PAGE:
Baking or cooking with your child is a fun way to improve planning skills. The recipe ingredients and instructions act as a natural “checklist” or “graphic organizer” that helps you achieve the end goal. To simplify this for younger kids, create a checklist that includes the steps necessary to be successful in cooking and baking (i.e., turn the oven on, gather ingredients, mix ingredients, place on pan, put in over, set timer, etc.). Visual checklists that use pictures instead of words for younger children can also be incredibly useful!
Board and card games that require some strategy can be an excellent way of promoting planning skills in your child. With these, they have to identify the steps that will help them achieve their goal of winning. If the planning ability does not come naturally to them at first, turn the experience into a teaching opportunity. Educate them on identifying the steps necessary to win. Then, continue to play the game regularly. Over time, with repeated experiences, the child should be able to identify what steps they should take on their own. For younger children, the board game “Trouble” or the card game “Uno” are great games to play to promote planning skills. For older children, board games like “Monopoly” or “Life” would be great resources as well.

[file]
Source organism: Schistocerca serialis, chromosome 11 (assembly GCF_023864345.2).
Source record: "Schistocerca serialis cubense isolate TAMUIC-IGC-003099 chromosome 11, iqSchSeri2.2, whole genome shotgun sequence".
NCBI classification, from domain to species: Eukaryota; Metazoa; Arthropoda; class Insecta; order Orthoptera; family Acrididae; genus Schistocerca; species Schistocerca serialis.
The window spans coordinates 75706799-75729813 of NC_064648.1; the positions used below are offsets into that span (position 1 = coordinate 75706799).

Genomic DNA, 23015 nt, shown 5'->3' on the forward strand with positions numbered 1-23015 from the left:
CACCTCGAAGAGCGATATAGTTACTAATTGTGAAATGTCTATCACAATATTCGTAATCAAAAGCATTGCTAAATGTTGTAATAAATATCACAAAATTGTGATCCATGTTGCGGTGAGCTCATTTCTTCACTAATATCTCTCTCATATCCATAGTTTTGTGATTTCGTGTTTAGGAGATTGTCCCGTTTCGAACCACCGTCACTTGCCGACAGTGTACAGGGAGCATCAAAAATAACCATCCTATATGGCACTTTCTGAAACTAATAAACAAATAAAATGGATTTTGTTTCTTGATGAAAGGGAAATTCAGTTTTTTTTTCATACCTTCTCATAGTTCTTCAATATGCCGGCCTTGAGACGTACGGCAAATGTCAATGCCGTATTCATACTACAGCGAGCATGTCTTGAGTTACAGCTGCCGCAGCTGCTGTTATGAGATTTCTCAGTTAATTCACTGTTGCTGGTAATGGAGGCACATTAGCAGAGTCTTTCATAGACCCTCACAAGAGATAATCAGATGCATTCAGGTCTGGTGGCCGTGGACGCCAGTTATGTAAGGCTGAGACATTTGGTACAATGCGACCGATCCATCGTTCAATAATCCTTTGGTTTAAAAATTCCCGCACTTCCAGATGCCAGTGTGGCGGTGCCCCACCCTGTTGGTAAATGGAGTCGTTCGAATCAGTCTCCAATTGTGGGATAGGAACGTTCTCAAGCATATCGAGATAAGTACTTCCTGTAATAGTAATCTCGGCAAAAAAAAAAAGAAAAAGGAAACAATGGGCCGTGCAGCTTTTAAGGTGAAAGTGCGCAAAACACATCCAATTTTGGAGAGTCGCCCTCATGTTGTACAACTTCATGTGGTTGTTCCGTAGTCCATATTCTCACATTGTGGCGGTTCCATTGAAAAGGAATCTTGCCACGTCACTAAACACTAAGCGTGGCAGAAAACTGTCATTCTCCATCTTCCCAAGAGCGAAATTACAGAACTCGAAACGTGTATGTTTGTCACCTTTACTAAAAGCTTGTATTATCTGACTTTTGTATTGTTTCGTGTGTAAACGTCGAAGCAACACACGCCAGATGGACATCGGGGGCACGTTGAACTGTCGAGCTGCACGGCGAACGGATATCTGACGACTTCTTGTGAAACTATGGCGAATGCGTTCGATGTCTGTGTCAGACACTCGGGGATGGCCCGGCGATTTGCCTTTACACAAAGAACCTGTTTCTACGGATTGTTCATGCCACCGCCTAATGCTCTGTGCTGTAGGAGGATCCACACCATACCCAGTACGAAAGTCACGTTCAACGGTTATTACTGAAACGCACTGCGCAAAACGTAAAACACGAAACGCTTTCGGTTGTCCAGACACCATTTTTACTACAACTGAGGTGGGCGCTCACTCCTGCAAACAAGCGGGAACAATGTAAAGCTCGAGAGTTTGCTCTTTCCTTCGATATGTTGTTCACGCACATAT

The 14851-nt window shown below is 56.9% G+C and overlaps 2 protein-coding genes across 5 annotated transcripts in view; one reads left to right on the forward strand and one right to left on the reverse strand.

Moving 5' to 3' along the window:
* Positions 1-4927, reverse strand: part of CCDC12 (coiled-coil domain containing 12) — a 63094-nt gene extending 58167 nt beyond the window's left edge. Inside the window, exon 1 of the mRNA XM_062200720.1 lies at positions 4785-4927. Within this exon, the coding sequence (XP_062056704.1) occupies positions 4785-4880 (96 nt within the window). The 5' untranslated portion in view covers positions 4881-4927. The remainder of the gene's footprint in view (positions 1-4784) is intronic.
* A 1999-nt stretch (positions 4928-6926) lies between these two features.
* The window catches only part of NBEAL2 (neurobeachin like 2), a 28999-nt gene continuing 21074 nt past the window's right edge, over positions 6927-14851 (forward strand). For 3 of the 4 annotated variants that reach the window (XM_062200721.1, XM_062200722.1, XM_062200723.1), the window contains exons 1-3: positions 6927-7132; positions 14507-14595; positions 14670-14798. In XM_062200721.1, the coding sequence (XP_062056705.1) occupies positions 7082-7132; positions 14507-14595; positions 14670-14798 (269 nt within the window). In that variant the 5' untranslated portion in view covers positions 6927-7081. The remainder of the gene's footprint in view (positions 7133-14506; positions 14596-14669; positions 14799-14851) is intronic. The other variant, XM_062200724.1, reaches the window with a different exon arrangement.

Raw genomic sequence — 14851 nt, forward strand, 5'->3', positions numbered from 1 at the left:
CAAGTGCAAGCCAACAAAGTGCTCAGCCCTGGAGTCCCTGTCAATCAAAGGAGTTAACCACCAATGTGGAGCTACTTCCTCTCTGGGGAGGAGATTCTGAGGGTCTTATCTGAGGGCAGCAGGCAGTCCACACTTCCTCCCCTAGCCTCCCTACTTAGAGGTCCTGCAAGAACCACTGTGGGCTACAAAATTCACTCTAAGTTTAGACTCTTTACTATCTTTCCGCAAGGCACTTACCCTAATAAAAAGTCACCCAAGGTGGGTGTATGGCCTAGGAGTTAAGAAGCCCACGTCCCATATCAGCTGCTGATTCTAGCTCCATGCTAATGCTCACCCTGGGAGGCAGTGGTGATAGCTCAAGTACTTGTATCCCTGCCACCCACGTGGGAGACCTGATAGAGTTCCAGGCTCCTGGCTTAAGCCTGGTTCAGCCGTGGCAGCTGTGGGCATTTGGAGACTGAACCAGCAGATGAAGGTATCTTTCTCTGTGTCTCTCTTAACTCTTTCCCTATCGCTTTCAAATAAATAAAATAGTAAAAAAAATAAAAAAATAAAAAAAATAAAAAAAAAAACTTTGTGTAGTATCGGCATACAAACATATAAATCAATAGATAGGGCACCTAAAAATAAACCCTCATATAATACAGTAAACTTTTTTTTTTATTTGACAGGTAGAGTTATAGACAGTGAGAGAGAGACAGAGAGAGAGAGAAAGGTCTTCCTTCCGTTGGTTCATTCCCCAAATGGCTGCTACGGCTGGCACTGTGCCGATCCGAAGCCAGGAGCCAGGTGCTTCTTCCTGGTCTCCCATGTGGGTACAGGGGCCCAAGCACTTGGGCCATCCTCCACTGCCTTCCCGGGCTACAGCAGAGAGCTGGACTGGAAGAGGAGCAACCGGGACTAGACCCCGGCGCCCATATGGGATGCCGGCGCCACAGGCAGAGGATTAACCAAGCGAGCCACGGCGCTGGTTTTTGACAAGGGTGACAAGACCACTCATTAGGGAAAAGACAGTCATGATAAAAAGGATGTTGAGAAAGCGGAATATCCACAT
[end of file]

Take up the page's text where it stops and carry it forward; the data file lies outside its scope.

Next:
Have your child plan an event with your assistance. Your child will learn how to take on future responsibilities and the steps required to keep those around them entertained. Maybe the child can plan a family outing. Have the child decide what activities the family will do together and how the family will get from “point A” to “point B”. Your child could also plan a sleepover with their friends and decide what activities the friend group will do and how they will get set up.
There are many ways to improve your child’s planning skills. Get creative and work with your child to make these strategies as fun as possible by involving their interests! For example, if your child loves cars, work together to create a planning chart/checklist that has a Hot Wheels theme. If your child loves animals, help them plan a family outing to a petting zoo. You can use your child’s interests as positive reinforcement or a reward when they achieve a goal through planning. You can also incorporate your child’s interests into the activities listed above to help develop their planning skills to keep them interested and engaged.